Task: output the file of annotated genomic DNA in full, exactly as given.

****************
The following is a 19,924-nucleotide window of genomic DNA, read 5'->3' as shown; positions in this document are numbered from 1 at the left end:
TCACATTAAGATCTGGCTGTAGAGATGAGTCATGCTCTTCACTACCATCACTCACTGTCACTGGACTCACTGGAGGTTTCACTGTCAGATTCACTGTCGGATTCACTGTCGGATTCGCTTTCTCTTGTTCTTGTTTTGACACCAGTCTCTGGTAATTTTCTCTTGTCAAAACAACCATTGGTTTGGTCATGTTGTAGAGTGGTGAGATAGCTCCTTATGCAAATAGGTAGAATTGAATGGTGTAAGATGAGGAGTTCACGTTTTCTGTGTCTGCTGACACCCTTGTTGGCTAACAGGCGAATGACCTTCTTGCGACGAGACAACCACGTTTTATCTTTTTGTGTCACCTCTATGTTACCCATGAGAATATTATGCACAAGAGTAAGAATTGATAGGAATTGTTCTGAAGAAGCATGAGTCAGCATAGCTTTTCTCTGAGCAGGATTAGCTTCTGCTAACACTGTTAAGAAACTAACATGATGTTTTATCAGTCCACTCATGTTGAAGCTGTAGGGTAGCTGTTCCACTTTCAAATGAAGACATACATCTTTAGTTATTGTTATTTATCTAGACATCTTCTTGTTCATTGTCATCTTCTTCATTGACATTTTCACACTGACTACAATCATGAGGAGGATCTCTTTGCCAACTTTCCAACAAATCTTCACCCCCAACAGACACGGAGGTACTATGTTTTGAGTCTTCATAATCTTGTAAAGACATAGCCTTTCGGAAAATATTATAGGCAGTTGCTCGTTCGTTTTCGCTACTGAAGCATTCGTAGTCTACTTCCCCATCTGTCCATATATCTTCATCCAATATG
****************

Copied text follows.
The following is a 19,924-nucleotide window of genomic DNA, read 5'->3' as shown; positions in this document are numbered from 1 at the left end:
TCACATTAAGATCTGGCTGTAGAGATGAGTCATGCTCTTCACTACCATCACTCACTGTCACTGGACTCACTGGAGGTTTCACTGTCAGATTCACTGTCGGATTCACTGTCGGATTCGCTTTCTCTTGTTCTTGTTTTGACACCAGTCTCTGGTAATTTTCTCTTGTCAAAACAACCATTGGTTTGGTCATGTTGTAGAGTGGTGAGATAGCTCCTTATGCAAATAGGTAGAATTGAATGGTGTAAGATGAGGAGTTCACGTTTTCTGTGTCTGCTGACACCCTTGTTGGCTAACAGGCGAATGACCTTCTTGCGACGAGACAACCACGTTTTATCTTTTTGTGTCACCTCTATGTTACCCATGAGAATATTATGCACAAGAGTAAGAATTGATAGGAATTGTTCTGAAGAAGCATGAGTCAGCATAGCTTTTCTCTGAGCAGGATTAGCTTCTGCTAACACTGTTAAGAAACTAACATGATGTTTTATCAGTCCACTCATGTTGAAGCTGTAGGGTAGCTGTTCCACTTTCAAATGAAGACATACATCTTTAGTTATTGTTATTTATCTAGACATCTTCTTGTTCATTGTCATCTTCTTCATTGACATTTTCACACTGACTACAATCATGAGGAGGATCTCTTTGCCAACTTTCCAACAAATCTTCACCCCCAACAGACACGGAGGTACTATGTTTTGAGTCTTCATAATCTTGTAAAGACATAGCCTTTCGGAAAATATTATAGGCAGTTGCTCGTTCGTTTTCGCTACTGAAGCATTCGTAGTCTACTTCCCCATCTGTCCATATATCTTCATCCAATATG